Wing Zone soars to new heights


Lexington, KY – Being a fast food entrepreneur means overcoming obstacles and challenges, and for some, those business and life hurdles are greater than for others. Mike Tackett, who along with his partner Greg Laswell is the local Wing Zone franchisee, is a great example of this.
Last year, this local franchisee organization relocated its store and opened another one. They now have two locations in the Lexington market: one on Southland Drive and the other on Eureka Springs Drive. These locations give them substantial coverage in the Fayette County market. About 20 percent of their business is take-out and 80 percent is delivery, with a substantially large delivery territory. In a period of economic downturn, Tackett and Laswell saw an opportunity to grow and expand, and they did just that. However, the story of this business starts many years back on both a local and a concept level.
Tackett was born and raised in Lexington. He has a love for food and attended the Johnson and Wales Culinary School, achieving a degree in food service management. He worked for a local food service entrepreneur and then, along with lifetime friend Laswell, became the second franchisee of Atlanta-based Wing Zone (www.wingzone.com). Tackett and Laswell worked hard to build their business at their original location on Waller Avenue. However, sometimes life throws you an unexpected challenge.
More than two years ago, Tackett had spent the day playing one of his best rounds of golf in years with friends. He was feeling great after the fold, but when he arrived home, he felt a pain in his side that only got worse. After some medical tests, he learned the devastating news that he had cancer.
He fought the disease and, after several operations, conquered this challenge. He is now cancer-free. As he rebounded from this experience, he also recognized the opportunity to grow his business. He recovered, kept focus on his business and doubled the brand’s footprint in the attractive Lexington market.
Wing Zone is a great example of the type of business that has a tightly focused concept. This concept has an efficient real estate and store footprint with a menu that can be executed efficiently but is broader than one might expect. Wing Zone has 15 flavors that change and evolve over time to adapt to market tastes. The core product is, of course, chicken wings, but other products are available, such as chicken fingers, sandwiches, desserts and more.
Because all Wing Zone’s business is take-out or delivery, there is no seating. They cook their products to order, which helps ensure high quality and freshness. Customers can also go to Wing Zone’s website and place orders online.
Wing Zone was founded in 1991 by University of Florida students Matt Friedman and Adam Scott, who cooked wings with their own homemade sauces in their fraternity house and delivered them to fellow college students. They eventually opened their own stores, and in 1999, they began franchising. The concept now has nearly 100 locations and is in growth mode.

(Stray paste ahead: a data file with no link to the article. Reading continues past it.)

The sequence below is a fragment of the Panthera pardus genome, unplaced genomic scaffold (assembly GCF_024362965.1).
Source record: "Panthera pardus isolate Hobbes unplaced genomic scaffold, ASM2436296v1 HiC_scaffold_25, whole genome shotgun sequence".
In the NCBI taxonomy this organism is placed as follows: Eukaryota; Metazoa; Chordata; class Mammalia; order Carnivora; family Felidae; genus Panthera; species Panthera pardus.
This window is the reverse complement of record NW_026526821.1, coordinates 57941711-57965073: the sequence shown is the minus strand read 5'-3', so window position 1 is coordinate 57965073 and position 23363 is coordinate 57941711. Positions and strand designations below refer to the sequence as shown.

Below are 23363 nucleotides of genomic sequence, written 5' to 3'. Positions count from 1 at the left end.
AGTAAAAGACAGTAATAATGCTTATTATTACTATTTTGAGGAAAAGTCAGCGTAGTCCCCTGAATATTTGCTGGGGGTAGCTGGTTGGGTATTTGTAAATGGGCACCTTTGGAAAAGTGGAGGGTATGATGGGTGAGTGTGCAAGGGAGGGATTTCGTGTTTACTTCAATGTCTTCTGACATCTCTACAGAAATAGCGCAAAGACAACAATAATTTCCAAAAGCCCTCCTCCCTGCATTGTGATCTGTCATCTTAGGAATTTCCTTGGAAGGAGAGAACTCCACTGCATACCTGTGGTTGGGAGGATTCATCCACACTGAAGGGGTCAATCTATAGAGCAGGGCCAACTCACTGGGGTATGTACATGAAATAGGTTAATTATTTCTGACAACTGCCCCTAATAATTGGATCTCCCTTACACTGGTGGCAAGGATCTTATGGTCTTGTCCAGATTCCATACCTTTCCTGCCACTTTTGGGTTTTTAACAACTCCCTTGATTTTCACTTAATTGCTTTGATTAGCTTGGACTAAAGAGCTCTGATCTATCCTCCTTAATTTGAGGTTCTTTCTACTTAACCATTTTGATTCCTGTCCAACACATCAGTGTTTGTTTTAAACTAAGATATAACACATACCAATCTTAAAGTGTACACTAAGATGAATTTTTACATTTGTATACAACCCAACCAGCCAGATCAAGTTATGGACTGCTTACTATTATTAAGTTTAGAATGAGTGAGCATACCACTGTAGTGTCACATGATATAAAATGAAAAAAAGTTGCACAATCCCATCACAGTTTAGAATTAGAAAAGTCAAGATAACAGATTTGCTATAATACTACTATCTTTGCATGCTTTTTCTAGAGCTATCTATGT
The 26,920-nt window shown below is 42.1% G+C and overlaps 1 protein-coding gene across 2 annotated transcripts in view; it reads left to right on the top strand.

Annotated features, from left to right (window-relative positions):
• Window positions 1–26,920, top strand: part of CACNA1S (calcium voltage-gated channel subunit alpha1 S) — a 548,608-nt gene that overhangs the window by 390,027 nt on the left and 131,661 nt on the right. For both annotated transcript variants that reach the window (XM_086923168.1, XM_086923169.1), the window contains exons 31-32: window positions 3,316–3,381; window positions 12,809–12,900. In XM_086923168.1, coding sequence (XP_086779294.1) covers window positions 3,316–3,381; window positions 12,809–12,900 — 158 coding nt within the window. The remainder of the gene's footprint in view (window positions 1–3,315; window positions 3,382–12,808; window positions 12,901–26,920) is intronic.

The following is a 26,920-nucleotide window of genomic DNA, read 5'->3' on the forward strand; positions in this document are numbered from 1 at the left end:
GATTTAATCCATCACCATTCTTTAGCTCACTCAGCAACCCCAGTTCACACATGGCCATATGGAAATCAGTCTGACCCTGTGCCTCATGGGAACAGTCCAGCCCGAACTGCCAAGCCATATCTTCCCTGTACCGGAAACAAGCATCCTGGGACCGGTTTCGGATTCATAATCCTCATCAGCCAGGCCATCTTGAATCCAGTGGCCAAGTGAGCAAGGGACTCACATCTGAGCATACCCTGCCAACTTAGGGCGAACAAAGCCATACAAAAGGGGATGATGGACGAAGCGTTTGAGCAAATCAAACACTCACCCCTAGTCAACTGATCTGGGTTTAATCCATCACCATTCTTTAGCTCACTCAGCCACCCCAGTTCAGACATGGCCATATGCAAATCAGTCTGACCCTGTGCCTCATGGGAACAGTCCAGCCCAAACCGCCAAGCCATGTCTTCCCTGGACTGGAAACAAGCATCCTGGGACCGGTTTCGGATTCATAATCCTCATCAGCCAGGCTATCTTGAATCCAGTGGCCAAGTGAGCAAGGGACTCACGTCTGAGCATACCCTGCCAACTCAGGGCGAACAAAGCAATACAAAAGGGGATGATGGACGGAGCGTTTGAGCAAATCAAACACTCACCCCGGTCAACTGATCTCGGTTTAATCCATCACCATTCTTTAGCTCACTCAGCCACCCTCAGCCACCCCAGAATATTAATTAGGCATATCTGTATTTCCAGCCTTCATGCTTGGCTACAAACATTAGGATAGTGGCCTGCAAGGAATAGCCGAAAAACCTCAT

The product we know as chicken wings, or Buffalo wings, has an interesting history, including a little known local aspect. Chicken wings were created in 1964 at the Anchor Bar in Buffalo, N.Y., by owners Teresa and Frank Bellisimo when some friends came into the bar for a late- night snack. Teresa Bellisimo improvised on the fly, using what she had, and served them chicken wings sprinkled with hot sauce, accompanied by some celery sticks with blue cheese dressing. There are a couple of other versions of the story, but all credit Teresa Bellisimo with the creation.

For the next 10 years, Buffalo wings were primarily a local item, although it slowly migrated to other areas such as Boston and south Florida.
In 1969, the first Long John Silver’s opened in Lexington, Ky., and one of their original menu items was the “Peg Leg,” which was basically one-half of a chicken wing. At that time, that portion of a chicken had low demand and use relative to other parts of the chicken. The product could be purchased inexpensively and priced to the consumer attractively.
By the mid- to late 1970s, Buffalo wings began to take off on a national level, and the popularity accelerated in the 1980s. One effect of this was that it made that portion of the chicken less of a byproduct, and chicken suppliers adjusted their prices upward due to the new market demand. Long John Silver’s adapted by switching from Peg Legs to chicken tenders and called them Chicken Planks to adhere to their pirate theme.

However, if you still prefer chicken wings, Wing Zone is ready to deliver.

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